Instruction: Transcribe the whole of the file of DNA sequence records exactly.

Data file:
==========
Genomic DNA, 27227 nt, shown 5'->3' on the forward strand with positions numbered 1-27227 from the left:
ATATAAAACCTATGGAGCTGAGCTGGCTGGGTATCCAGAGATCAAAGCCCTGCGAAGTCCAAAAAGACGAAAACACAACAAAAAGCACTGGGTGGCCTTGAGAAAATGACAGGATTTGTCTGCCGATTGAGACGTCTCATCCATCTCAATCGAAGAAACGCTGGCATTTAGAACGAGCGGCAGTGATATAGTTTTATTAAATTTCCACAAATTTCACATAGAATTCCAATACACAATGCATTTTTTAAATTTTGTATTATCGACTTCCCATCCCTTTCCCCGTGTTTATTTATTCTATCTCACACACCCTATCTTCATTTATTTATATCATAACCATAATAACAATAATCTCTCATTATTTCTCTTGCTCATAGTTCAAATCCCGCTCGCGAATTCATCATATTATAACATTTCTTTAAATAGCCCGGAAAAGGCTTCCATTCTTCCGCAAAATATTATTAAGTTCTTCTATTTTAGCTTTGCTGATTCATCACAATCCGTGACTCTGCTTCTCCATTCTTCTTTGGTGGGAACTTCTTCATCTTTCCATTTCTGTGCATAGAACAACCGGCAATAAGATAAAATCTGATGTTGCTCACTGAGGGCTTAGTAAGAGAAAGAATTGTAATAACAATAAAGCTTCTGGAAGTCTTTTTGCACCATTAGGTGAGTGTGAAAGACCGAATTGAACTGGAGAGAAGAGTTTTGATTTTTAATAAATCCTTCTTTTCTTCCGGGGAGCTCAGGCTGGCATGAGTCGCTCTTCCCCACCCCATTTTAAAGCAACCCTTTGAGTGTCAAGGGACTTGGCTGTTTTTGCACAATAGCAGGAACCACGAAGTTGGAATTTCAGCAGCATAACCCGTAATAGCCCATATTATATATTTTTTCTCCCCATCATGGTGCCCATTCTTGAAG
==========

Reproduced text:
Genomic DNA, 27227 nt, shown 5'->3' on the forward strand with positions numbered 1-27227 from the left:
ATATAAAACCTATGGAGCTGAGCTGGCTGGGTATCCAGAGATCAAAGCCCTGCGAAGTCCAAAAAGACGAAAACACAACAAAAAGCACTGGGTGGCCTTGAGAAAATGACAGGATTTGTCTGCCGATTGAGACGTCTCATCCATCTCAATCGAAGAAACGCTGGCATTTAGAACGAGCGGCAGTGATATAGTTTTATTAAATTTCCACAAATTTCACATAGAATTCCAATACACAATGCATTTTTTAAATTTTGTATTATCGACTTCCCATCCCTTTCCCCGTGTTTATTTATTCTATCTCACACACCCTATCTTCATTTATTTATATCATAACCATAATAACAATAATCTCTCATTATTTCTCTTGCTCATAGTTCAAATCCCGCTCGCGAATTCATCATATTATAACATTTCTTTAAATAGCCCGGAAAAGGCTTCCATTCTTCCGCAAAATATTATTAAGTTCTTCTATTTTAGCTTTGCTGATTCATCACAATCCGTGACTCTGCTTCTCCATTCTTCTTTGGTGGGAACTTCTTCATCTTTCCATTTCTGTGCATAGAACAACCGGCAATAAGATAAAATCTGATGTTGCTCACTGAGGGCTTAGTAAGAGAAAGAATTGTAATAACAATAAAGCTTCTGGAAGTCTTTTTGCACCATTAGGTGAGTGTGAAAGACCGAATTGAACTGGAGAGAAGAGTTTTGATTTTTAATAAATCCTTCTTTTCTTCCGGGGAGCTCAGGCTGGCATGAGTCGCTCTTCCCCACCCCATTTTAAAGCAACCCTTTGAGTGTCAAGGGACTTGGCTGTTTTTGCACAATAGCAGGAACCACGAAGTTGGAATTTCAGCAGCATAACCCGTAATAGCCCATATTATATATTTTTTCTCCCCATCATGGTGCCCATTCTTGAAG